Sermon Starters

Support and Resources For Pastors and
Christian Ministry Professionals

Thomas F. Fischer, M.Div., M.S.A., Editor

The Fifth Sunday After Easter
Series C

Option 1: Rev. Kelly Bedard

"Love Personified"
(John 13:31-35)

1. Glorious: manifests the dignity and worth of all people
2. Laborious: uncommon love expressed in unprecedented deeds
3. Illustrious: indicates that we are genuine disciples of Jesus


 1. doxazo (glory), v. 31: to cause the dignity and worth of some person or
thing to become manifest and acknowledged

 2. kainos (new), v. 34: recently made, fresh, recent, unused, unworn;
unprecedented, novel, uncommon, unheard of

 3. entole (commandment), v. 34: that which is prescribed to one by reason
of their office; a precept relating to lineage, of the Mosaic precept
concerning the priesthood; ethically used of the commandments in the Mosaic
law or Jewish tradition

 4. agapao (love), v. 34: to welcome, to entertain, to be fond of, to love
dearly; to be well pleased, to be contented at or with a thing

 5. Loving one another as Jesus loved them suggests that if they will be
genuine disciples, they, too, should expect to face suffering and
misunderstanding and even persecution at the hands of this world. It is by
this kind of love, Jesus warns, that all will know they are truly his
disciples. (Homiletics Online, 5/14/95)

 6. ...a community of love is a statement of evangelism. (William Loader)

 7. We have just enough religion to make us hate, but not enough to make us
love one another. (From Thoughts on Various Subjects; from Miscellanies by
Jonathan Swift, 1711)

 8. What is "new" (kainos) about this commandment? This word occurs only
twice in John, here and 19:14--"new" tomb. It can refer to something that
didn't exist before--but the command to love one another is not recent. It
is found in the Torah (Leviticus 19:18; Deuteronomy 6:4). It can refer to
something that existed previously, but was not fully known or understood;
e.g., a "new" understanding. I think that it is in this sense that this
commandment is "new." (Brian Stoffregen)

 9. ...what is new is that the commandment to love derives from the
incarnation (see 3:16). The "new" turn in the commandment of 13:34 is that
Jesus' "own" are asked to enter into the love that marks the relationship of
God and Jesus. Their participation in this relationship will be evidenced
the same way that Jesus' is: by acts of love that join the believer to God
(cf. 14:15, 21, 23; 15:12). Keeping this commandment is the identifying mark
of disciples (v. 35), because it is the tangible sign of the disciples'
abiding in Jesus (15:10). (O'Day, John, New Interpreters Bible)

10. ...a united community that transcends races, economic status, or
genders. In many of our congregations, the greater struggle may be between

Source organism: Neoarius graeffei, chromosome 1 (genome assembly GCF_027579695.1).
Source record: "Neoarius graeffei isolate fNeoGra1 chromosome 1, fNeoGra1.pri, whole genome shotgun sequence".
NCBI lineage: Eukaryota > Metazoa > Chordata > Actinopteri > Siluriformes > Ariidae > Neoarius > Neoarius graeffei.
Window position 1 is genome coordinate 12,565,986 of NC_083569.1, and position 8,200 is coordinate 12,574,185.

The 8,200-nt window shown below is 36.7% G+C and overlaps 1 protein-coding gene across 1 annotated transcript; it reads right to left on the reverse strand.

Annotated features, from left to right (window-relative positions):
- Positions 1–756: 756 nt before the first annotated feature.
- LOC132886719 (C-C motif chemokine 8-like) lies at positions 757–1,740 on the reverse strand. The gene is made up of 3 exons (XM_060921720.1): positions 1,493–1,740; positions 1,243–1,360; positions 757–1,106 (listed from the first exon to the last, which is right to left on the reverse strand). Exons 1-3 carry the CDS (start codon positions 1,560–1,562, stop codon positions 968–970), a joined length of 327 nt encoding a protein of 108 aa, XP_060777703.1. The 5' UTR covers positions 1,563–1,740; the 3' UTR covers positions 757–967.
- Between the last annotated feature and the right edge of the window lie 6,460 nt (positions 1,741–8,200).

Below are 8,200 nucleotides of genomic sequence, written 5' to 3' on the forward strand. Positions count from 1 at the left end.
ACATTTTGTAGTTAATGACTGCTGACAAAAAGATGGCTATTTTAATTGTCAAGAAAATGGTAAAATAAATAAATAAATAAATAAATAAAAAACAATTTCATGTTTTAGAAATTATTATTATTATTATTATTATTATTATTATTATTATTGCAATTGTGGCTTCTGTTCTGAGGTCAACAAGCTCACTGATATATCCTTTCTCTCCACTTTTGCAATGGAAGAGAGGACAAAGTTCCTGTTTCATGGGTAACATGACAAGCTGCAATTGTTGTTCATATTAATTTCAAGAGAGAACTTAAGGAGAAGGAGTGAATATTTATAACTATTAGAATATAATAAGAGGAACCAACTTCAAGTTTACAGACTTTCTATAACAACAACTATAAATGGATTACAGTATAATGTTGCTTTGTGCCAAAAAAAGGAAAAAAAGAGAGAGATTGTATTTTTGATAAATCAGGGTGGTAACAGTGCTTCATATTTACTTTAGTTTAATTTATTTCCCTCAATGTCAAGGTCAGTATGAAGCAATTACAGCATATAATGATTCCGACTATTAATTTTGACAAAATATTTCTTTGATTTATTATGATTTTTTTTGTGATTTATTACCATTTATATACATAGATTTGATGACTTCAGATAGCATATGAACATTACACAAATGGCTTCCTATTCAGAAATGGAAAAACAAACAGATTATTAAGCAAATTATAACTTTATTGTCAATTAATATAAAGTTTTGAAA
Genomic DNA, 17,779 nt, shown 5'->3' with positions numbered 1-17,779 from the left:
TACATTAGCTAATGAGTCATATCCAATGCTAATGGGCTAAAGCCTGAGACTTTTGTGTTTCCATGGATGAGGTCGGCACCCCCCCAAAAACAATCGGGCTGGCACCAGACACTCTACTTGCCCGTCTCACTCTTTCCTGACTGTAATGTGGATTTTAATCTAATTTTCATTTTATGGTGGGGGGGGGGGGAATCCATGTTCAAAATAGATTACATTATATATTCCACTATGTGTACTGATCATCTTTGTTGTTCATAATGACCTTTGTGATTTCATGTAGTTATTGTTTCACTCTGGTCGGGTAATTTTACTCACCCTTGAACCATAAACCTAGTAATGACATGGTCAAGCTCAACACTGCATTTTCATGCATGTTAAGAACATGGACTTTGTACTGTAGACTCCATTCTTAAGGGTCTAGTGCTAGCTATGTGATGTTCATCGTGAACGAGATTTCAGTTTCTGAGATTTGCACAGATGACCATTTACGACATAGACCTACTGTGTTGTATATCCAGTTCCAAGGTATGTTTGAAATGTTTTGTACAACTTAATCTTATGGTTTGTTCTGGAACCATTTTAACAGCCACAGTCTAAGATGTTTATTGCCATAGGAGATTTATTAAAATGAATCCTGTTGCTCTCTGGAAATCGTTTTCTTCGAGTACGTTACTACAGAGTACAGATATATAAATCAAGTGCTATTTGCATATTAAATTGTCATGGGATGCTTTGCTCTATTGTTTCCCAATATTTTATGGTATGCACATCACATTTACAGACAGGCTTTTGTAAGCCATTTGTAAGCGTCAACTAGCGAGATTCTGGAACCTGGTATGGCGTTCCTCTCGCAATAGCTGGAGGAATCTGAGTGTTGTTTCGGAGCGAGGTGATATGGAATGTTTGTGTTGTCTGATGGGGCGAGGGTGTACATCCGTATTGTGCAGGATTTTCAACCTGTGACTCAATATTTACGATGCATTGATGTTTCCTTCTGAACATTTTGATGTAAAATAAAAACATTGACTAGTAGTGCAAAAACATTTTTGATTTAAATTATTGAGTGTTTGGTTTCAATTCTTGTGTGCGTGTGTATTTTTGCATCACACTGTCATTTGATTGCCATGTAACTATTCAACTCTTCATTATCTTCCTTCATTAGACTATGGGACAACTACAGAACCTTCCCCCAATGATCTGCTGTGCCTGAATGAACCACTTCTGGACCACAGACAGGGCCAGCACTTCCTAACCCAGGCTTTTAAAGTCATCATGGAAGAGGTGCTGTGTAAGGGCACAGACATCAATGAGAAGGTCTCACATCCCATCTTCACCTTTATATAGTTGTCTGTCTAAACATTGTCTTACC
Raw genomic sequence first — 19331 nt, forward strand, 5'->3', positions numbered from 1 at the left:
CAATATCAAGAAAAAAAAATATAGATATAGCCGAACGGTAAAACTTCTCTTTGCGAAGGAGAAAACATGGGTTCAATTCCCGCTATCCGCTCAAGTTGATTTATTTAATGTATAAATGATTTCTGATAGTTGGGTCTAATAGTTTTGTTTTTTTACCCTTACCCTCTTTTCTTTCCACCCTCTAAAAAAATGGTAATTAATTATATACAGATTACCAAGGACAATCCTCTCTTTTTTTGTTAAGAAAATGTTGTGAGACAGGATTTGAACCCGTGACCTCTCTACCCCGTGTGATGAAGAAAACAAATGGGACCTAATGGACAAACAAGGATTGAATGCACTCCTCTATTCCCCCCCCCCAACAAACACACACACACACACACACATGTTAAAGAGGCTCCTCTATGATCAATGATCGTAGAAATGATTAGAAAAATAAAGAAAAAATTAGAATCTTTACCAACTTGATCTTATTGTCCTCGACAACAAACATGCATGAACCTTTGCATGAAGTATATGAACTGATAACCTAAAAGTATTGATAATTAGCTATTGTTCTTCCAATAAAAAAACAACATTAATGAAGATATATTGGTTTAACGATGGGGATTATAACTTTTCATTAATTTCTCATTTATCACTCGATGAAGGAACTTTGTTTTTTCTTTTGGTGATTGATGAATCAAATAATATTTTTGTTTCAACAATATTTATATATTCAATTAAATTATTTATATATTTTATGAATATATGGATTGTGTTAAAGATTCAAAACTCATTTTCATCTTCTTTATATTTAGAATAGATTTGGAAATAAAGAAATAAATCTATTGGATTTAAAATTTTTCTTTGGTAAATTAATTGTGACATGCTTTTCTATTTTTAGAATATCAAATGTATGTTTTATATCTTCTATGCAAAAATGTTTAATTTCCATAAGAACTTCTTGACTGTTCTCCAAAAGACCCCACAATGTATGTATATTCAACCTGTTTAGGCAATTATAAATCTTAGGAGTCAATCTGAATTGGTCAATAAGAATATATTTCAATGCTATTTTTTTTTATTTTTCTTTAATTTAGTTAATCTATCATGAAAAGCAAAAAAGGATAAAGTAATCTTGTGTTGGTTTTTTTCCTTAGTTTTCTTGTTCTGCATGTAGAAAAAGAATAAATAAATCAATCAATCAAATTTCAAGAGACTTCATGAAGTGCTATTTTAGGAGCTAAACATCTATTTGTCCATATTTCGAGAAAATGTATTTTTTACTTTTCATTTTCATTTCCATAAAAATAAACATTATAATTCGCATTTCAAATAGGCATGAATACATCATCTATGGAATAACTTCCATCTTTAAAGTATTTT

the old and new members; or between those who believe that the
congregation's primary ministry is to its members and those who believe that
the congregation's ministry is to the unchurched. (Stoffregen)

11. [Loving others]...doesn't mean that I have to have wonderful, inner
feelings towards such people--or that we won't have disagreements; but that
there is a mutual respect and appreciation for each other's gifts. One of my
great complaints against some other Christians and pastors is that they may
expect me to appreciate and value what they have to tell me, but they aren't
willing to listen to or try to understand my point of view. Those are the
believers that I have the most difficulties loving as Christ has commanded
us to love. (Stoffregen)

Option 2: Rev. Wayne Dobratz

Revelation 21:1-5

I. When it happens

A. No one knows-except that it will be the last day.

B. "There was no longer any sea"-at a time when all danger is past.

II. Who's getting married?

A. The One Holy Christian Church is the Bride
1. God has often spoken of His Church as His bride-Cf. Isa. 62:5, 2 Cor.
11:2, Rev. 19:7, Rev. 22:17.
2. Her white gown shows that she has received the gift of righteousness.

B. Who's the Groom?-The Lord Jesus himself-Cf. Matt. 25:5 & 12; also Matt.
9:15, John 3:29.

III. What's planned for the party?

A. God will be there forever

B. He will wipe every tear from their eyes

C. This joy will be the end of sorrow.

D. This promise is as trustworthy as God Himself.

Albert Barnes writes: The word "sorrow" here denotes sorrow or grief of any
kind; sorrow for the loss of property or friends; sorrow for disappointment, persecution, or care; sorrow over our sins, or sorrow that we love God so little, and serve him so unfaithfully; sorrow that we are sick, or that we must die. How innumerable are the sources of sorrow here; how constant is it on the earth! 

Since the fall of man there has not been a day, an hour, a moment, in which this has not been a sorrowful world; there has not been a nation, a tribe-a city or a village-nay, not a family, where there has not been grief. There has been no individual who has been always perfectly happy. No one rises in the morning with any certainty that he may not end the day in grief; no one lies down at night with any assurance that it may not be a night of sorrow. How different would this world be if it were announced that henceforward there would be no sorrow! 

How different, therefore, will heaven be when we shall have the assurance that henceforward grief shall be at an end! 

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